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Is the environment important to you?

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posted on Aug, 21 2004 @ 04:59 PM
As you may well know, the environment will be a major factor in the upcoming debates. I therefore wish to inform those who aren't sure on the subject.

Knowing that many of you aren't one issue voters, this is just here to educate and spark intelligent discussion. I repeat, intelligent discussion.

The following will be focused mainly on the incumbent and his direct opposition . But please feel free to discuss Badnarik's or Nader's take on the issues. I will at the end post links to 3rd party candidates.

I won't type all of it out, but this is taken from an EVEC (Environmental voter education campaign):

George Bush and John Kerry: Who shares your priorities?

Clean Air

George Bush:

George Bush is seeking to allow coal-fired power plants to put three times more mercury into the air than the current Clean Air Act allows. The administration is also seeking to delay smog reduction and exposing millions of Americans to air pollution for longer than the Clean Air Act allows.

John Kerry:

John Kerry was an original co-sponsor of the Clean Power Act of 2003 which would cut emissions of mercury, carbon dioxide and other pollutants.

Clean Water

George Bush:

Has proposed a policy directive to allow a combination of untreated and treated sewage to be discharged into waterways during rainstorms.

John Kerry:

Has repeatedly advocated for increased enforcement of clean water laws and for strengthening the Safe Drinking Water Act (Though I wouldn't trust the drinking water under any administration).

George Bush

Suspended a more protective standard for arsenic in drinking water set during the previous administration. He was forced to reverse his policy due to public outcry.

John Kerry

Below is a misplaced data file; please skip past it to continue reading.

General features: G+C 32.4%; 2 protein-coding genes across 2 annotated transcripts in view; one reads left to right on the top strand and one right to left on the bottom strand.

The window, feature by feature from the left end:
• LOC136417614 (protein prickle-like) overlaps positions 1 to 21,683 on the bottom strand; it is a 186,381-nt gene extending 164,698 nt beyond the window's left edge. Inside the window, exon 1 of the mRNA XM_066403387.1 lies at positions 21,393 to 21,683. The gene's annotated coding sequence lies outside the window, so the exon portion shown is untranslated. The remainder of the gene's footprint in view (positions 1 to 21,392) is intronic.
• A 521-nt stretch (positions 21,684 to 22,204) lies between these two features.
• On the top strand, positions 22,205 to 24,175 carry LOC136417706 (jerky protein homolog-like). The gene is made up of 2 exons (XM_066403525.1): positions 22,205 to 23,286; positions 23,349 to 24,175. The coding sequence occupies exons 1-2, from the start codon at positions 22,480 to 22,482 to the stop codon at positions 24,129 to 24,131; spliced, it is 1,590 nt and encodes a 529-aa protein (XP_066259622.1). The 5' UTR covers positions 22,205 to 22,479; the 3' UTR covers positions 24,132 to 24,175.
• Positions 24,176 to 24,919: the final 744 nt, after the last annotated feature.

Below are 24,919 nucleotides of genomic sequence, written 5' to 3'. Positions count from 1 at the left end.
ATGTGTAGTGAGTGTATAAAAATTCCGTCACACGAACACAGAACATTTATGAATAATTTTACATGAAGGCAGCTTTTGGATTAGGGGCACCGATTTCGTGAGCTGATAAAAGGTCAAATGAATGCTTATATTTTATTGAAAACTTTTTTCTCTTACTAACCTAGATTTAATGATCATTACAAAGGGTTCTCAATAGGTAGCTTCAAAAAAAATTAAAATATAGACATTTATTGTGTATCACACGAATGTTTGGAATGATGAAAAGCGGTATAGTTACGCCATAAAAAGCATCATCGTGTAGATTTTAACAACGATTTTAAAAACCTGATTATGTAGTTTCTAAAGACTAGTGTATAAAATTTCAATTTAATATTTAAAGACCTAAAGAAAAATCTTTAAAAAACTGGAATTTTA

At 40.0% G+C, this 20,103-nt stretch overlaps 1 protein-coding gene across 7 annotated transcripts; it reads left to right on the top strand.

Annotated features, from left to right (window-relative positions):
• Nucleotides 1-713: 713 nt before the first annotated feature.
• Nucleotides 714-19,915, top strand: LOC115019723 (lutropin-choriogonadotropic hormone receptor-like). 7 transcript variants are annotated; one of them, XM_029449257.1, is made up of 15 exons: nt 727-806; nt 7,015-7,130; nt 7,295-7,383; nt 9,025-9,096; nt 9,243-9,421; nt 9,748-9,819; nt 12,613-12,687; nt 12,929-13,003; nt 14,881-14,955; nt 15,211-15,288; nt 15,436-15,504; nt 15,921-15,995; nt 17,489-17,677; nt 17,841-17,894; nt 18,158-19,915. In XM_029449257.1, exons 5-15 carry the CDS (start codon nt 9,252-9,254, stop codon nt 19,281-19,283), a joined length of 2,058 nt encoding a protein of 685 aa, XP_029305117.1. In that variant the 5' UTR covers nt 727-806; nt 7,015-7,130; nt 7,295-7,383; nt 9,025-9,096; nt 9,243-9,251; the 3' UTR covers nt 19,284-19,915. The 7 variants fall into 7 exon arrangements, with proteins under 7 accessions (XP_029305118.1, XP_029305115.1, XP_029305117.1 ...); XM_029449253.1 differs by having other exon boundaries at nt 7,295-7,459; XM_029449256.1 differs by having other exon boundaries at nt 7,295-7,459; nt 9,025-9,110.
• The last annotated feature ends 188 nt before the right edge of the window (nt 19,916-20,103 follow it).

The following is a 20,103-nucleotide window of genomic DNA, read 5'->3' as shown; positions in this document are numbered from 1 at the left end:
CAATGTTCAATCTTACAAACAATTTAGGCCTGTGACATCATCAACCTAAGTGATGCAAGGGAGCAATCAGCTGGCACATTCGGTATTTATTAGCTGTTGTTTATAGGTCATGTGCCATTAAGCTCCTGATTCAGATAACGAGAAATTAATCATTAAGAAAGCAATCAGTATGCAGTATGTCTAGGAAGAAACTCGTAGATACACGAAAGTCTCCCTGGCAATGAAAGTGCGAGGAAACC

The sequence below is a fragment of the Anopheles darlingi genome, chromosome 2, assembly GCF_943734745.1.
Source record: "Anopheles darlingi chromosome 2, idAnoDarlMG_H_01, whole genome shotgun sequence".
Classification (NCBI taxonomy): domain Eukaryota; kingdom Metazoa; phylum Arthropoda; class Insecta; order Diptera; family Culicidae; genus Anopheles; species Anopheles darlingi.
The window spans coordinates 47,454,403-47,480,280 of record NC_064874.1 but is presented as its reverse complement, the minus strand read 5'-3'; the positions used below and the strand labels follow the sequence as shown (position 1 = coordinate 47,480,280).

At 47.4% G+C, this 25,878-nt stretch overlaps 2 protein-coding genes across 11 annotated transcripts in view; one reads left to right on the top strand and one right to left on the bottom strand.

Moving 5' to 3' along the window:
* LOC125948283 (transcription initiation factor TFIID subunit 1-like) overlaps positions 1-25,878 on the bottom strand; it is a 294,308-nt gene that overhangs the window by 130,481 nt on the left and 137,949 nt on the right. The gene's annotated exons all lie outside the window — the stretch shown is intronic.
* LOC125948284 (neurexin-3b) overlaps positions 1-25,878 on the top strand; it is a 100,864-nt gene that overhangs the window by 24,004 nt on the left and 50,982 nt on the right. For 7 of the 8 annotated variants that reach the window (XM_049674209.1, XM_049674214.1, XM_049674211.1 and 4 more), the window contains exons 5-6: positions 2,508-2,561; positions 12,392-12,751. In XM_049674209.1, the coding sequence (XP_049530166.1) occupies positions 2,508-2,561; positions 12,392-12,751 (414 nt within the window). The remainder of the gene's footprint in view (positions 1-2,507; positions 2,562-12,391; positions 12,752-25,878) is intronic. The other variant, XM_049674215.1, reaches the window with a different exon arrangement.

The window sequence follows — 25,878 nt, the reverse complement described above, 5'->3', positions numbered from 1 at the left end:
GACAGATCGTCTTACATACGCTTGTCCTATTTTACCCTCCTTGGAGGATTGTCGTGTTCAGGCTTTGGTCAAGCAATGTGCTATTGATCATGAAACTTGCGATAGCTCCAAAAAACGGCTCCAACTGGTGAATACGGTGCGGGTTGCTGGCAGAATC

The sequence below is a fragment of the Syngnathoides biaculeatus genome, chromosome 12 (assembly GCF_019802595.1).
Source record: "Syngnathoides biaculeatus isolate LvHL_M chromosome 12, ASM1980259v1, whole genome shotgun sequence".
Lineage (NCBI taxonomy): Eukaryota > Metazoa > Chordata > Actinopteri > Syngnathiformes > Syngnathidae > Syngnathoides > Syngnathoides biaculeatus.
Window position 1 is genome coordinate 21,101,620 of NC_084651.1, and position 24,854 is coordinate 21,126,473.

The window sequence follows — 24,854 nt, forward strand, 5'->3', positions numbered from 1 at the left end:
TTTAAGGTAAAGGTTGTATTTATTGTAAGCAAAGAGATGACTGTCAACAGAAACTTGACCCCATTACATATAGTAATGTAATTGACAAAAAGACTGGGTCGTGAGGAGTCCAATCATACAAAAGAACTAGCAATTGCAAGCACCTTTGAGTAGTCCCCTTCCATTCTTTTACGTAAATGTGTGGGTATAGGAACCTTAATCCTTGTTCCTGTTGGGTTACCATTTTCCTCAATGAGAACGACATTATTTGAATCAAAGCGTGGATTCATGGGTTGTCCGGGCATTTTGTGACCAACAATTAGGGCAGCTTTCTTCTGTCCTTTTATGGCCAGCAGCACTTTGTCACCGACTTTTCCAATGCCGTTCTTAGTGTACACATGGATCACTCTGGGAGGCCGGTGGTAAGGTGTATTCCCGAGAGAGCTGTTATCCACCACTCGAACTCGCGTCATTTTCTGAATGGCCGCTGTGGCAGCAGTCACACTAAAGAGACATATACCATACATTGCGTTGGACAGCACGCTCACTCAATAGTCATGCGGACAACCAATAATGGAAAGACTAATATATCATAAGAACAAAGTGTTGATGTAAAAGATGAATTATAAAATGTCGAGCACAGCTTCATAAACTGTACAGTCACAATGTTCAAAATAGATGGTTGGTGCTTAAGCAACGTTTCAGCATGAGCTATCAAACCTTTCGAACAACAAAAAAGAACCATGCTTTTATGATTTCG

Voted to prevent the Bush administration from returning to a standard tht would have allowed more arsenic in drinking water.

George Bush

Under pressure from hunting and fishing groups, stopped a threatened rulemaking that would have removed many of the nation's wetlands and small streams from Clean Water Act protection. However, he issued a directive to agencies not to enforce the Clean Water Act for these small streams and wetlands without first obtaining permission from national headquarters, leaving 20 percent of America's wetlands at risk for dumping, filling, or pollution.

John Kerry

Co-sponsored a legislation that would restore Clean Water Act protection for wetlands.

Toxic Waste Cleanup

George Bush

Refuses to support the principle of "polluter pays" and believes taxpayers, not polluters, should pay to clean up abandoned toxic waste sites.

John Kerry

Co-sponsored legislation that would take the burden off the taxpayers and reinstate taxes which would hold polluting companies responsible for paying to clean up abandoned toxic waste sites.


George Bush

Approved the creation of a nuclear waste repository at Yucca Mountain.

John Kerry

Has consistently voted against establishing a nuclear repository at Yucca Mountain in Nevada.

George Bush

Backed away from the Kyoto treaty to reduce international greenhouse gas emissions responsible for global warming and reversed his campaign promise to cut emissions of carbon dioxide.

John Kerry

Introduced legislation to address global climate change and cut greenhouse gas emissions.

George Bush

Proposed cutting energy efficiency research and development by 27 percent overall.

John Kerry

Voted against defunding renewable energy programs.

Wild Land Protection

George Bush

Has pushed repeatedly to open the Arctic National Wildlife Refuge to drilling for oil.

John Kerry

Voted repeatedly to block oil drilling in the Arctic National Wildlife Refuge and co-sponsored a bill to protect a portion of the refuge as wilderness.

George Bush

Opened millions of acres of National Forests to increased logging in the name of wild fire protection. (By removing parts of forests so fire couldn't spread (Remember, fires are good for forests and will naturally occur every once in awhile))

John Kerry

Has voted to cut subsidies for logging in national forests.

The aforementioned is an un-biased look at the issues and contrary to first glance, is not skewed in any way. If you have a problem with anything mentioned, I will happily tell you where I got it or provide a link. I in no away advocate either of the above candidates (Though ones record seems much better than the others).